Toolbar button error report[edit]

I just noticed that on Page:Repository of Arts, Series 1, Volume 01, 1809, January-June.djvu/93, when I click the toolbar button, it mis-converts one of the italics marks on the fourth line to a curly-single-quotation mark. The phrase is "as yet." I didn't look closely at the others on the page, just noticed this one. Laura1822 (talk) 10:51, 2 November 2016 (UTC)

Hm, thanks for pointing it out! I can't quite see immediately why it's being stupid. :( I'll get it fixed though!
(Oh, you probably do it already, but it's a good idea to add any scripts you include in your common.js to your watchlist, that way you'll be alerted to any changes or discussions there.)
Sam Wilson 00:55, 3 November 2016 (UTC)
Okay, maybe is all good now? Sam Wilson 01:10, 3 November 2016 (UTC)
The error on that page appears to be corrected. Thanks! You do good work!  :) I added your script page to my watchlist; thanks for the suggestion. Laura1822 (talk) 11:23, 7 November 2016 (UTC)

Sorry to report another page where it seems to be confused by numbers and italics: Page:Repository of Arts, Series 1, Volume 01, 1809, January-June.djvu/12. Note that at the end of the fourth paragraph, for "15th," it works correctly, but at the end of the last paragraph, it doesn't handle "1st" correctly. (This work has a lot of this sort of mixing because apparently the printer did not have, or chose not to use, italics for numbers for the principal typeface.) Laura1822 (talk) 15:44, 7 November 2016 (UTC)

invisible button with reversed colors[edit]

Noting your discussion below, I'll go ahead and point out that I don't see the button. (I tried reloading the page (as below) and that did not fix it.) I did not report this earlier because I presumed it was related to my non-standard setup: I use a black background with light foreground for everything (as I am extremely light sensitive), and it's pretty normal for me to find that things like buttons don't show up (for example, I can't see the previous, next, and up buttons on an editing page, nor does the switch-from-vertical-to-horizontal button appear any longer after I use the preview——but I think that in that case the button really disappears, and is not just there-but-not-visible). As long as I know what and where the button is, I don't worry too much about it. Laura1822 (talk) 11:34, 7 November 2016 (UTC)


Hi. The script works fine in over/under mode, have lots of workspace. Many thanks. — Ineuw talk 05:46, 7 November 2016 (UTC)

Oh cool! I'm glad. :-) Let me know if you have any ideas for it. :-) Sam Wilson 05:52, 7 November 2016 (UTC)
The only issue is that the icon disappears, once it's activated. — Ineuw talk 06:05, 7 November 2016 (UTC)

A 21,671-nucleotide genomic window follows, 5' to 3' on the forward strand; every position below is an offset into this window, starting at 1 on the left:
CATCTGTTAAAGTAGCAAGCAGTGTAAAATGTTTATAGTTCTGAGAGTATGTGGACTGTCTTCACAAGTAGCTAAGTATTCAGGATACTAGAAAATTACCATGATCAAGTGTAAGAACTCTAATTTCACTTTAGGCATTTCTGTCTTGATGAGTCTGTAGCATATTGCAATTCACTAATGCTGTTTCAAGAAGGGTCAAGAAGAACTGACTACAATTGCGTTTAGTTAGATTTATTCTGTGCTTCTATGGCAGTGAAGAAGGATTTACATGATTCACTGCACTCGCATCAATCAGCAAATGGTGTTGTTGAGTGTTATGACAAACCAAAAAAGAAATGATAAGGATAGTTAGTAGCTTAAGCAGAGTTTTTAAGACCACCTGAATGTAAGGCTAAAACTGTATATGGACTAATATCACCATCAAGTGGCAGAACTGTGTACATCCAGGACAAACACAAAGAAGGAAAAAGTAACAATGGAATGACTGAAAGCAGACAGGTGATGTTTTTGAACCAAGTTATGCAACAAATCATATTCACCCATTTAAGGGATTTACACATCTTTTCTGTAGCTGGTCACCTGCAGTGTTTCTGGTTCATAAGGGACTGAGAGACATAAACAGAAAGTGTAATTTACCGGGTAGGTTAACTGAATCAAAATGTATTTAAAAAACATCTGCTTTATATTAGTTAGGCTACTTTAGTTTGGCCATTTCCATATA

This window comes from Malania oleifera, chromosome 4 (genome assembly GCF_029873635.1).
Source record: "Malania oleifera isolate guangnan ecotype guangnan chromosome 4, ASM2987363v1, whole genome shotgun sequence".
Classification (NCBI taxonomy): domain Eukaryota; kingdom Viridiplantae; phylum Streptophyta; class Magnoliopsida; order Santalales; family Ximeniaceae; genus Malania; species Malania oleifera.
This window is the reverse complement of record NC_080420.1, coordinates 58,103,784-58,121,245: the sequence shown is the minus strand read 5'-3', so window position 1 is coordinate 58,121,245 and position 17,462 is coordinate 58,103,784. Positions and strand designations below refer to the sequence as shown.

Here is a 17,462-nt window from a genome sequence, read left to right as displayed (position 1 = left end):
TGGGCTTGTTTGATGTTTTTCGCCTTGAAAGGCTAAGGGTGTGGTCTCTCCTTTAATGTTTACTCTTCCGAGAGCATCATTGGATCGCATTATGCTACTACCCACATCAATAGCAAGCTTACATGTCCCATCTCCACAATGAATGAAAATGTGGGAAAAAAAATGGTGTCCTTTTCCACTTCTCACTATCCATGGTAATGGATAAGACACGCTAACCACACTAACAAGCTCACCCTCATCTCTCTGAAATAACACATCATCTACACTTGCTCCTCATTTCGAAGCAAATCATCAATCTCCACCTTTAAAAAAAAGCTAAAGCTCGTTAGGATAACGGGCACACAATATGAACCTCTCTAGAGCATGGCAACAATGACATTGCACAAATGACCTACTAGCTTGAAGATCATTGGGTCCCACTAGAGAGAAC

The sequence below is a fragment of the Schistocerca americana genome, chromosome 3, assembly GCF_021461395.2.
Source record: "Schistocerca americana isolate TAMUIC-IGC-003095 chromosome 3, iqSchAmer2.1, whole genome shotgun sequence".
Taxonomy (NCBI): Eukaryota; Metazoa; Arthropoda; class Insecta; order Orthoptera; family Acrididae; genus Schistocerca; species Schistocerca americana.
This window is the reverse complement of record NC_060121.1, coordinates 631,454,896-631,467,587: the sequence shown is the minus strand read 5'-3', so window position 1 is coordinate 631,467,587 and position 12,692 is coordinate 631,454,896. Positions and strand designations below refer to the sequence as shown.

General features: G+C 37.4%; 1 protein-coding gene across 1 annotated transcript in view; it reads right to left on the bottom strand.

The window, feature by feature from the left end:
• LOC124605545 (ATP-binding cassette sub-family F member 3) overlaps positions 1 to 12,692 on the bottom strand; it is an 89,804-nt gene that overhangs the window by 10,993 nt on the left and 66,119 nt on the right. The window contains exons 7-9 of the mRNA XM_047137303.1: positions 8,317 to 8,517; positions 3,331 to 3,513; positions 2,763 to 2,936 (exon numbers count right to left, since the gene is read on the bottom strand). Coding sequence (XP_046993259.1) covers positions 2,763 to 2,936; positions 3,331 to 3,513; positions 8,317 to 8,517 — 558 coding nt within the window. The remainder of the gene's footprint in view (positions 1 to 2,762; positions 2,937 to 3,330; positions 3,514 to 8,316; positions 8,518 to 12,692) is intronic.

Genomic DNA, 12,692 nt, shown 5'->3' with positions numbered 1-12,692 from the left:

That's frustrating! Do you mean, as soon as you click it and it goes fullscreen, the toolbar button disappears? :-( So you can't return to normal? Sam Wilson 06:16, 7 November 2016 (UTC)
Please don't be frustrated. I was told (rightly or wrongly), that Rome wasn't built in a day :-) I retested it thoroughly, and I suspect that it's a caching issue. If the user reloads the browser's current page a couple of times, all controls reappear. Which means that when activated initially, all controls disappear, meaning the user controls row of preferences etc., the page controls like read edit etc., the Charinsert bar (mine is set to display on top), and the editor toolbar (I am using the advanced version). However, a couple of page reloads and all controls return to normal. Will try to create a screenshot of what I get in full screen editing mode. — Ineuw talk 06:52, 7 November 2016 (UTC)
Hm, yes, I think I've seen what you describe (or some part of it). I sometimes have to reload a page to get all scripts that I've got in common.js to work properly; I think it's a fact of these scripts not being part of the normal resource-loader world, but rather addons after the fact, and with the vagaries of downloading them sometimes they get missed. :-( The upcoming Gadgets 2.0 stuff, things should get better! :-)
Oh, and do you like the way that fullscreen editing remembers your last-used state (it sets a cookie)? Or is that annoying? Sam Wilson 06:56, 7 November 2016 (UTC)
Now everything is working fine, all controls are visible in all views by opening the page for editing without refreshing. Perhaps it was a cache issue, or the cookie was not set the first time? And, I like the storing the last state feature. It's logical. — Ineuw talk 07:03, 7 November 2016 (UTC)

Problems into la.source[edit]

As you know, la.source is a very small and poorly active project, its a pity since it could be considered the "second multilingual project" of wikisource family, since Latin is something like a international language. Its present advantage over mul.source is, that its pages can be linked fully to wikidata, while pages of mul.source can't (I don't know if this big issue has been fixed?)

I'm a (almost inactive) sysop there, and sometimes I try to import templates and tools; presently I'm trying to run FullScreenEditing.js, but I found it painful, and I'm far from satisfied by the result, since it randomly fails. Often the whole tools group (where FullScreenEditing icon should be appended) is not loaded at all. Could you take a look to general settings of that project? Is perhaps some importent setting lacking?

A question about FullScreenEditing.js: I see that it uses cookies. I abandoned them for my tools and presently I only use localStorage, with pretty good results. Is there some good reason to avoid the use of localStorage and to prefer cookies? --Alex brollo (talk) 15:33, 10 November 2016 (UTC)